Employment proposals usually come either from the Finance ministry or from employer unions. So when the biggest workers union comes up with a solid plan for massive employment, the press takes notice.
Greek Workers Confederation (GSEE) has set up its own employment institute which usually conducts research on the levels of employment and workers' rights. This time they sunk their teeth into solid employment policy territory, officially presenting the government with a plan involving 11 month contracts for jobs with the Greek state.
It's called “Guaranteed Employment Proposal” and asks for 550,000 working contracts with the state for a period of 11 months, under an elaborate new Marshall plan. That is a significant portion of the 1.3 million unemployed recorded today. According to the research, the proposal could create as many as a million work positions in 15 months and raise the GDP by 15.3 billion euros.
The proposal is based on a US Levy Economics Institute research about Greek economy and employment, part of a greater research about the US economy and its connection to the international markets. The Institute concludes that austerity in Greece could potentially lead to some good results in the end, but IMF policies for deficit reduction are actually leading to “a tremendous failure in employment reinforcement”, which could lead to an unemployment rate of 28% by 2015.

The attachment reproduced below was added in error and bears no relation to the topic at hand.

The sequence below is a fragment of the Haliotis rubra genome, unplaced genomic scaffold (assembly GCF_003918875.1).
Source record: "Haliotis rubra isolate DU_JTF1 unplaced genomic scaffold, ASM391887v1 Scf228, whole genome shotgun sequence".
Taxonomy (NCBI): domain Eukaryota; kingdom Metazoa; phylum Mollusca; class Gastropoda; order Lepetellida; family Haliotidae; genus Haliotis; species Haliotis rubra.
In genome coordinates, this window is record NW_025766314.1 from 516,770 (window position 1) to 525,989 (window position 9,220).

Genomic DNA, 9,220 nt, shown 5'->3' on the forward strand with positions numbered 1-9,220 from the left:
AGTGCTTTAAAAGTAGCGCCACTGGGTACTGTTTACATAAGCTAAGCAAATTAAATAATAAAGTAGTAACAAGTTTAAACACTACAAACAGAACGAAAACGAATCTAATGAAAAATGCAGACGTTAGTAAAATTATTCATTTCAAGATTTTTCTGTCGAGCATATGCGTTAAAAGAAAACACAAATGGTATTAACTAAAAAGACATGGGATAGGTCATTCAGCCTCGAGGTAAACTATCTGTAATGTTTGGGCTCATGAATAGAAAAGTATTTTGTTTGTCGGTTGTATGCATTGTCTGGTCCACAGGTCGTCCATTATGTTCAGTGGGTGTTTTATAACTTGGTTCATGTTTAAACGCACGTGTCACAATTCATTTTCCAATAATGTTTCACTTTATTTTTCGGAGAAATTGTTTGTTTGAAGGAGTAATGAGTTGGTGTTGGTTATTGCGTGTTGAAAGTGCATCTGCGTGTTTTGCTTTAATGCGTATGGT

The research, analyzed by both Levy Institute and GSEE pundits, includes four alternatives for the restoration of growth and employment in the Greek economy. These are:
Capital transfer to Greece from foreign governments through a modern Marshall plan.
Public debt interest rates payment suspension in order to create funds for an employment surge.
Introduction of a parallel financial system with new state bonds issuance in “Guero”, a parallel currency.
The formation of a “Last Resort Employer” funded by the parallel financial system.
The report says this is the only way employment can return to the country, estimating 550,000 unemployed workers hired for 11 months by state services, could contribute to the failing national product.
It's a revolutionary proposal, getting traction in America as an emergency rescue plan to minimize unemployment. It is doubtful whether it will get any traction here at home, but it is an honest proposal coming from a union hard hit by the recession.